American Raiders: The Race to Capture the Luftwaffe's Secrets

American Raiders: The Race to Capture the Luftwaffe's Secrets

American Raiders: The Race to Capture the Luftwaffe's Secrets

American Raiders: The Race to Capture the Luftwaffe's Secrets


At the close of World War II, Allied forces faced frightening new German secret weapons--buzz bombs, V-2's, and the first jet fighters. When Hitler's war machine began to collapse, the race was on to snatch these secrets before the Soviet Red Army found them.

The last battle of World War II, then, was not for military victory but for the technology of the Third Reich. In American Raiders: The Race to Capture the Luftwaffe's Secrets, Wolfgang W. E. Samuel assembles from official Air Force records and survivors' interviews the largely untold stories of the disarmament of the once mighty Luftwaffe and of Operation Lusty--the hunt for Nazi technologies.

In April 1945 American armies were on the brink of winning their greatest military victory, yet America's technological backwardness was shocking when measured against that of the retreating enemy. Senior officers, including the Commanding General of the Army Air Forces Henry Harley "Hap" Arnold, knew all too well the seemingly overwhelming victory was less than it appeared. There was just too much luck involved in its outcome.

Two intrepid American Army Air Forces colonels set out to regain America's technological edge. One, Harold E. Watson, went after the German jets; the other, Donald L. Putt, went after the Nazis' intellectual capital--their world-class scientists.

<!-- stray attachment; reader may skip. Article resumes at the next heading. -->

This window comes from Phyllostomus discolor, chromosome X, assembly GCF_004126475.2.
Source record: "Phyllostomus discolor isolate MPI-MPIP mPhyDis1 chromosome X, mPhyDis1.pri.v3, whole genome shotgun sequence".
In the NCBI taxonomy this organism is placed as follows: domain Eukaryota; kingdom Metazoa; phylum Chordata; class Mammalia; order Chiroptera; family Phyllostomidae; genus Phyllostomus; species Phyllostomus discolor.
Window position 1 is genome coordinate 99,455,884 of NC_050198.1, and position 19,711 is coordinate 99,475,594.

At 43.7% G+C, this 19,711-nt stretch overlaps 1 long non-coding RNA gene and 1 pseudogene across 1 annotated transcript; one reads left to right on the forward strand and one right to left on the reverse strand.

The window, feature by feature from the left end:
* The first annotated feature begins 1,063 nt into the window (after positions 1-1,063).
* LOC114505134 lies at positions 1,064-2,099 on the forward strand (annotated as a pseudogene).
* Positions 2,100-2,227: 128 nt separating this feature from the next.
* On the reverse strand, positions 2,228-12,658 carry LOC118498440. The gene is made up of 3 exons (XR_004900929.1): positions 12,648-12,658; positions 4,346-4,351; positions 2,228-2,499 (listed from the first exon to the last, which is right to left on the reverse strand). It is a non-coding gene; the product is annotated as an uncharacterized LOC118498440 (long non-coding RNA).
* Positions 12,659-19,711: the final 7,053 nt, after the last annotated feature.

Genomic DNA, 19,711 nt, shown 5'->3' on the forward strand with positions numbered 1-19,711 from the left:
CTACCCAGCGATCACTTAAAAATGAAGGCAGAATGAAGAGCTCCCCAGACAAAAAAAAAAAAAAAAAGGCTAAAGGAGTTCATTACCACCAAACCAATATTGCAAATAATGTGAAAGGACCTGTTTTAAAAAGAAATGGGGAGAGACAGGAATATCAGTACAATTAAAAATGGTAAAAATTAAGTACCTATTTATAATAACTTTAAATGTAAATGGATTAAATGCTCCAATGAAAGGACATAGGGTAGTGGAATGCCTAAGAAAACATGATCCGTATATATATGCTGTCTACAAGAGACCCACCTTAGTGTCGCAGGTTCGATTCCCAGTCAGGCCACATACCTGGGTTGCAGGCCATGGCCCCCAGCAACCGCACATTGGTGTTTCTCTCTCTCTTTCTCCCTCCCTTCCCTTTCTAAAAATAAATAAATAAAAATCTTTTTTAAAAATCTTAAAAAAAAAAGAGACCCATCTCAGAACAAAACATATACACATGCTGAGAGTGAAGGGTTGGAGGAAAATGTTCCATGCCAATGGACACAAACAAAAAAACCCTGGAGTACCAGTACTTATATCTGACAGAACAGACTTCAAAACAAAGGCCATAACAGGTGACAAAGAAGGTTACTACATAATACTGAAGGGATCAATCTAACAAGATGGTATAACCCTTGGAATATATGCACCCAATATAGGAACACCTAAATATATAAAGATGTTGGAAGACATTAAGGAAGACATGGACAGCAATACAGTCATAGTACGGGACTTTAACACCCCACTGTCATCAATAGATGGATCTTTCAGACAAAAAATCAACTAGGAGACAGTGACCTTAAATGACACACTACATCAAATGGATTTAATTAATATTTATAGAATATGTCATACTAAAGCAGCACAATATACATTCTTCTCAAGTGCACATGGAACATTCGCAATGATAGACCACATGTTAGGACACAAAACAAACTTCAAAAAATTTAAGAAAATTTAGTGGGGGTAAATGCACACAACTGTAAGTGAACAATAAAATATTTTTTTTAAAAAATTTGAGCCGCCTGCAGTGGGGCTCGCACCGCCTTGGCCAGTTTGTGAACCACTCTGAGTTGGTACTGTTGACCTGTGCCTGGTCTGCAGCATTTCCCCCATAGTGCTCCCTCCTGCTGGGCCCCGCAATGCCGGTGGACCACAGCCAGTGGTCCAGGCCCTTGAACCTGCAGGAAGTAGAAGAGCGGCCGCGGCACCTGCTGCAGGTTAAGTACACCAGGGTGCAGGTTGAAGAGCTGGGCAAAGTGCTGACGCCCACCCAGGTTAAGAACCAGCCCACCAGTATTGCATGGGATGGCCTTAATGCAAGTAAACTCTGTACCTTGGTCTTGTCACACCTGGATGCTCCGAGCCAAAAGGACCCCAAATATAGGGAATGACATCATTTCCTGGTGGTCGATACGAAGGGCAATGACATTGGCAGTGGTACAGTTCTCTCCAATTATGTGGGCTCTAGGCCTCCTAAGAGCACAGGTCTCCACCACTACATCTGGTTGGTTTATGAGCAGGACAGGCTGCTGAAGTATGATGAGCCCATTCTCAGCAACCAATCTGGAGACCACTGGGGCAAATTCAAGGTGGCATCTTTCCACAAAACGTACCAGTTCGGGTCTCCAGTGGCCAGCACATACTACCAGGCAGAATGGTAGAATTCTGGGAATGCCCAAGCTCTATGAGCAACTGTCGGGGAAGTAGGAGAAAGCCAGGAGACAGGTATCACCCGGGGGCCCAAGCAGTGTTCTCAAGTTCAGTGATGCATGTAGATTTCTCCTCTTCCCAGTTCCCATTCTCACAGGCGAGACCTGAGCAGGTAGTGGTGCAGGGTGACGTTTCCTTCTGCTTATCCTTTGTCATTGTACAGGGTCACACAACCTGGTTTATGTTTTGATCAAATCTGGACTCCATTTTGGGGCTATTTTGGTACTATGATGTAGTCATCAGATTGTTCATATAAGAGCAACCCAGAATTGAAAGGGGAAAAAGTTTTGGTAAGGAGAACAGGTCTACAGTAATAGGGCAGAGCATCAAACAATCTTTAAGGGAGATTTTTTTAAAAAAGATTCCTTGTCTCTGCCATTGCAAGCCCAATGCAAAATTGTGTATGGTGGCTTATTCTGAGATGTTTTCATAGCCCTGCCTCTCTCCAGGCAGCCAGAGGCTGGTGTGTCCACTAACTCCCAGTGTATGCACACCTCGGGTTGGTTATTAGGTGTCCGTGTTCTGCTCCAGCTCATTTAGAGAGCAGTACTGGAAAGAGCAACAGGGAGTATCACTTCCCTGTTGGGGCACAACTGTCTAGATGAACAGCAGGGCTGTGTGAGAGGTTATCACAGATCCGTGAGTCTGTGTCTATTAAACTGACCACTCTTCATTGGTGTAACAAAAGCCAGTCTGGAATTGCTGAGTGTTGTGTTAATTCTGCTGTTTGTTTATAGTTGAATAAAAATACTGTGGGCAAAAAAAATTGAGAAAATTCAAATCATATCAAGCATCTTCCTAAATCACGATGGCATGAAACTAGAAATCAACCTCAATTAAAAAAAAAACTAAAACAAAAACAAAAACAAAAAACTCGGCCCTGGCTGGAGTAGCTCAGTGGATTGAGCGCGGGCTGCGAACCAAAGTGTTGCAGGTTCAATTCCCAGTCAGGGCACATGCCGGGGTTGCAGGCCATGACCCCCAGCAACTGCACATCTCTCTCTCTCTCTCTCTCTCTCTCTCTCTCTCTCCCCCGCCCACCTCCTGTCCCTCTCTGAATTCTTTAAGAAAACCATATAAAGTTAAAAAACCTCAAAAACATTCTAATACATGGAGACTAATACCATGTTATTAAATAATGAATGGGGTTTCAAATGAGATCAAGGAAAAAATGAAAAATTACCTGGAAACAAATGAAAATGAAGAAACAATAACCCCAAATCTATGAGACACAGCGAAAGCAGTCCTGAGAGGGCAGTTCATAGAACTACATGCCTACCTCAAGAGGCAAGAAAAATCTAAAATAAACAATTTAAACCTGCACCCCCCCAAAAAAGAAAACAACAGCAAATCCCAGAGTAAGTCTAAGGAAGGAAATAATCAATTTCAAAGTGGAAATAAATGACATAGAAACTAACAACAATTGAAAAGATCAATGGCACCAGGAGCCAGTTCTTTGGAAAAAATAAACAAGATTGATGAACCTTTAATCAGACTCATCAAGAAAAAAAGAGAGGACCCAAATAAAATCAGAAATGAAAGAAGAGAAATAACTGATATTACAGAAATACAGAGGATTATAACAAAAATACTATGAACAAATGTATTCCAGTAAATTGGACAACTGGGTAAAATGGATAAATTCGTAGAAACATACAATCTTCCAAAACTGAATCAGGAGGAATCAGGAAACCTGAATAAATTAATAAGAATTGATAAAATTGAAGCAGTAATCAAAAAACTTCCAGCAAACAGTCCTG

With the help of German and American pilots, Watson brought the jets to America; Putt persevered as well and succeeded in bringing the German scientists to the Army Air Forces' aircraft test and evaluation center at Wright Field. A young P-38 fighter pilot, Lloyd Wenzel, a Texan of German descent, then turned these enemy aliens into productive American citizens--men who built the rockets that took America to the moon, conquered the sound barrier, and laid the foundation for America's civil and military aviation of the future.

American Raiders: The Race to Capture the Luftwaffe's Secrets details the contest won, a triumph that shaped America's victories in the Cold War.


American Raiders provides a glimpse of the complex story of the disarmament of the Luftwaffe after its defeat in the spring of 1945 and the exploitation of its aeronautical secrets. Disarmament and exploitation were two distinctly separate acts executed by unique organizational entities created for those specific purposes. The umbrella plan under which the disarmament of the Luftwaffe was implemented was Operation Eclipse. Eclipse took over where Overlord left off, Overlord having been the plan which provided for the invasion of Europe up to the defeat of the enemy, while Eclipse covered the disarmament and permanent military neutralization of Nazi Germany. For American airmen tasked to exploit the aeronautical secrets of the Third Reich, Operation Lusty provided the authority, direction, and concept of operation. These two groups, the disarmers and the exploiters, worked hand in glove, one feeding the other, and by doing so ensured each other’s success. Although the process as it unfolded was anything but orderly, they succeeded in their respective tasks beyond anyone’s expectations.

This army of dismemberment and discovery came from varied sources within the European theater of operations, the ETO. Combat crew replacement squadrons, no longer needed as the war neared its end and bomber losses diminished, were turned into disarmament . . .

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